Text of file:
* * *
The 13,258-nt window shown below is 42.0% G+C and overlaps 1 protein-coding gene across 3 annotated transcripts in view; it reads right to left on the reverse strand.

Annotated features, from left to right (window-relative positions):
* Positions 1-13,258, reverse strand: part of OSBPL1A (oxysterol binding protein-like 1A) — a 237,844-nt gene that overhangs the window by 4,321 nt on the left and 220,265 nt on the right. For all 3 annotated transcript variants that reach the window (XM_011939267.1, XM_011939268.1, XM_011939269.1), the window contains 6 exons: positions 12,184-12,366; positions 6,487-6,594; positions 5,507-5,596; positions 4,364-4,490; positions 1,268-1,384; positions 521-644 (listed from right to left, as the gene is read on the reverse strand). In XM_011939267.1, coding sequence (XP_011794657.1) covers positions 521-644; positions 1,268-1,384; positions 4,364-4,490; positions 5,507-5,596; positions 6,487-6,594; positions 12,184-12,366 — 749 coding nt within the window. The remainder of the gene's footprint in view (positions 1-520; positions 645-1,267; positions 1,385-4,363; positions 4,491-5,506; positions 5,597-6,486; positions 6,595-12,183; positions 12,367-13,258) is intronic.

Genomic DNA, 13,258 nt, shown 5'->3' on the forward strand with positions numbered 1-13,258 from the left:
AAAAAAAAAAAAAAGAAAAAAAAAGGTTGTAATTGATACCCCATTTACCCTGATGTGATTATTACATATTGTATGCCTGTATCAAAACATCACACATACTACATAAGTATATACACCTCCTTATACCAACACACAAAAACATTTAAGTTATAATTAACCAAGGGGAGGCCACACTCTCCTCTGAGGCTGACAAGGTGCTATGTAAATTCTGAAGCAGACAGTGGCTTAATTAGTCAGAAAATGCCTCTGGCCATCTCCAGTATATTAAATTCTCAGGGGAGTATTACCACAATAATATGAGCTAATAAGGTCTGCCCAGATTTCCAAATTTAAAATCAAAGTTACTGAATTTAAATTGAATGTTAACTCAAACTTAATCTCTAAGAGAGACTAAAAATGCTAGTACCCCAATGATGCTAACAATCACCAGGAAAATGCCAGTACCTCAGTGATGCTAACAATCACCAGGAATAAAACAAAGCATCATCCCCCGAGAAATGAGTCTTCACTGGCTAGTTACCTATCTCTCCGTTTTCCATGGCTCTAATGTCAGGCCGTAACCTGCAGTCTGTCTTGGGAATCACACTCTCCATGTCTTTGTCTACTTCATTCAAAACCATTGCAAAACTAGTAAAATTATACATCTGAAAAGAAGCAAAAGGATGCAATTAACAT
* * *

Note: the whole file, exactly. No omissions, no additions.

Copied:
The 13,258-nt window shown below is 42.0% G+C and overlaps 1 protein-coding gene across 3 annotated transcripts in view; it reads right to left on the reverse strand.

Annotated features, from left to right (window-relative positions):
* Positions 1-13,258, reverse strand: part of OSBPL1A (oxysterol binding protein-like 1A) — a 237,844-nt gene that overhangs the window by 4,321 nt on the left and 220,265 nt on the right. For all 3 annotated transcript variants that reach the window (XM_011939267.1, XM_011939268.1, XM_011939269.1), the window contains 6 exons: positions 12,184-12,366; positions 6,487-6,594; positions 5,507-5,596; positions 4,364-4,490; positions 1,268-1,384; positions 521-644 (listed from right to left, as the gene is read on the reverse strand). In XM_011939267.1, coding sequence (XP_011794657.1) covers positions 521-644; positions 1,268-1,384; positions 4,364-4,490; positions 5,507-5,596; positions 6,487-6,594; positions 12,184-12,366 — 749 coding nt within the window. The remainder of the gene's footprint in view (positions 1-520; positions 645-1,267; positions 1,385-4,363; positions 4,491-5,506; positions 5,597-6,486; positions 6,595-12,183; positions 12,367-13,258) is intronic.

Genomic DNA, 13,258 nt, shown 5'->3' on the forward strand with positions numbered 1-13,258 from the left:
AAAAAAAAAAAAAAGAAAAAAAAAGGTTGTAATTGATACCCCATTTACCCTGATGTGATTATTACATATTGTATGCCTGTATCAAAACATCACACATACTACATAAGTATATACACCTCCTTATACCAACACACAAAAACATTTAAGTTATAATTAACCAAGGGGAGGCCACACTCTCCTCTGAGGCTGACAAGGTGCTATGTAAATTCTGAAGCAGACAGTGGCTTAATTAGTCAGAAAATGCCTCTGGCCATCTCCAGTATATTAAATTCTCAGGGGAGTATTACCACAATAATATGAGCTAATAAGGTCTGCCCAGATTTCCAAATTTAAAATCAAAGTTACTGAATTTAAATTGAATGTTAACTCAAACTTAATCTCTAAGAGAGACTAAAAATGCTAGTACCCCAATGATGCTAACAATCACCAGGAAAATGCCAGTACCTCAGTGATGCTAACAATCACCAGGAATAAAACAAAGCATCATCCCCCGAGAAATGAGTCTTCACTGGCTAGTTACCTATCTCTCCGTTTTCCATGGCTCTAATGTCAGGCCGTAACCTGCAGTCTGTCTTGGGAATCACACTCTCCATGTCTTTGTCTACTTCATTCAAAACCATTGCAAAACTAGTAAAATTATACATCTGAAAAGAAGCAAAAGGATGCAATTAACAT